With Dining Room Shuttered, Jing Fong Demolition Already Underway
Iconic Chinatown banquet hall, Jing Fong, served its last customers Sunday as lines stretched down the block with regulars wanting to have a final Dim Sum lunch there before it closed the dining room. No sooner did service end than interior demolition began.
Jing Fong, a neighborhood staple for the last 43 years, folded under the financial pressures of COVID-19, and the ongoing ban on indoor dining. The lack of government action to help small businesses didn’t help, either. The plan was to keep the kitchen running to fulfill takeout orders, but we’re hearing that allegedly ceases at month’s end.
Meanwhile, word on the street is that a group of investors is already interested in at least part of the space. Tuesday morning, work crews showed up to take measurements, and by yesterday, interior demolition and partitioning had begun. (No work permits are on file with Department of Buildings.)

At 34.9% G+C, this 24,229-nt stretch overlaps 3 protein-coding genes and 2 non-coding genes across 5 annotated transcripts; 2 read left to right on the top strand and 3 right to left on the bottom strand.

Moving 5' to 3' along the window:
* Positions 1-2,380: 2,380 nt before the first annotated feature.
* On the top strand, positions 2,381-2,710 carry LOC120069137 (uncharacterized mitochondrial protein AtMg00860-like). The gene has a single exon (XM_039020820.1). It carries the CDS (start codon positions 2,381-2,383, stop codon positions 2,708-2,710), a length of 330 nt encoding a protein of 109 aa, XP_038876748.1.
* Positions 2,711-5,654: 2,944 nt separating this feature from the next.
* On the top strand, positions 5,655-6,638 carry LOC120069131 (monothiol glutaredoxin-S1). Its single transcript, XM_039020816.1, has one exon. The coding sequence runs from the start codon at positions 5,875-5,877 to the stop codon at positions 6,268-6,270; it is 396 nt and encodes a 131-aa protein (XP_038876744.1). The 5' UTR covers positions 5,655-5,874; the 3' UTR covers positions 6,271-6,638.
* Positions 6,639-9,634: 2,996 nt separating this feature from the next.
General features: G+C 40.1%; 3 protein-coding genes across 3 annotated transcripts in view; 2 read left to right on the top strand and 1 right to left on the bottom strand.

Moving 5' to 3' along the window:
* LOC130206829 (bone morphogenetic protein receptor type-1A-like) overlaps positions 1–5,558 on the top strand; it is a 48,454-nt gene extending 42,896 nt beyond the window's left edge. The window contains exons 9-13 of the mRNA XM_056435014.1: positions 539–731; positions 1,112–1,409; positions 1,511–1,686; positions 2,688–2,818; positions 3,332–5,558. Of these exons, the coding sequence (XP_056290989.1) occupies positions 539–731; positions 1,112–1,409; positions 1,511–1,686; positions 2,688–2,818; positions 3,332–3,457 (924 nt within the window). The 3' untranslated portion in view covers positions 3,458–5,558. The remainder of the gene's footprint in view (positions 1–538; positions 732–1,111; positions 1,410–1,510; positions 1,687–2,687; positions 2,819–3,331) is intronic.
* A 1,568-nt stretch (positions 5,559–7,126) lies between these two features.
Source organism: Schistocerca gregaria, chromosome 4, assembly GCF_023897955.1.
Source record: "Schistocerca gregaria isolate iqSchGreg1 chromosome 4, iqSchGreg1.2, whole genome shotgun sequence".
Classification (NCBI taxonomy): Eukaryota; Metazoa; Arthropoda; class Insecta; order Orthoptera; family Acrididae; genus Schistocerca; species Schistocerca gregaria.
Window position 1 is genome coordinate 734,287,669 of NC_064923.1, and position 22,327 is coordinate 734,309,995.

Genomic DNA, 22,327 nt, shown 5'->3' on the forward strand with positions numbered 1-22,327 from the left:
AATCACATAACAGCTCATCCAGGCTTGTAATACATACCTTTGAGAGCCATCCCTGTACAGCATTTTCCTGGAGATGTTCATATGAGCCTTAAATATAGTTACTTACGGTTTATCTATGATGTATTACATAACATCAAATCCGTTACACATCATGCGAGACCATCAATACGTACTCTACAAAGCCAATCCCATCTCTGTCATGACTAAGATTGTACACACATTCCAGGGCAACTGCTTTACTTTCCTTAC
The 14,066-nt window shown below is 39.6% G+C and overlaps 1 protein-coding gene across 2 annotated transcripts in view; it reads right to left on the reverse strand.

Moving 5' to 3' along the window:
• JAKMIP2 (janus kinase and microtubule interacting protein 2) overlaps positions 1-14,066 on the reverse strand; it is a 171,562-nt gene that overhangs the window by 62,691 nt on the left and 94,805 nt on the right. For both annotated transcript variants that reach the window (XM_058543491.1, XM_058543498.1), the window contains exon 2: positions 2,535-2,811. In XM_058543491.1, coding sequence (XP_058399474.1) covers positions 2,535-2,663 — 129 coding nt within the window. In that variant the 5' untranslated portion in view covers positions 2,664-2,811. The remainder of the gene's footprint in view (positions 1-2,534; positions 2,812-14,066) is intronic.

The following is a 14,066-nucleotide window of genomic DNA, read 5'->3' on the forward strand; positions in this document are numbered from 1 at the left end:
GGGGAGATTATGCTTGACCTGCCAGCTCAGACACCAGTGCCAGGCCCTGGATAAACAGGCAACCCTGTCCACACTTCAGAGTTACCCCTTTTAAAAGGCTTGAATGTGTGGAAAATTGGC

It appears to be a subdividing job. Makes sense. Though a smaller scale restaurant may have a better chance of survival, losing the dining room where locals met, interacted and held functions for decades is a big hit to the community.
Last week Local 318 and waitstaff held a demonstration at the East West Bank, the institution run by the same landlord – the Chu family. There were demands to reinstate the dining room, yet to no avail.
Chu is one of the largest landlords in Chinatown, with a portfolio that includes the adjacent hotel at 50 Bowery. He’s also the co-chair of the board of directors of the Museum of Chinese in America.
In a statement, the Chu family noted their willingness to work with Jong Fong – the restaurant had not paid rent for a year – and how the restaurant ceased because they felt it was no longer sustainable.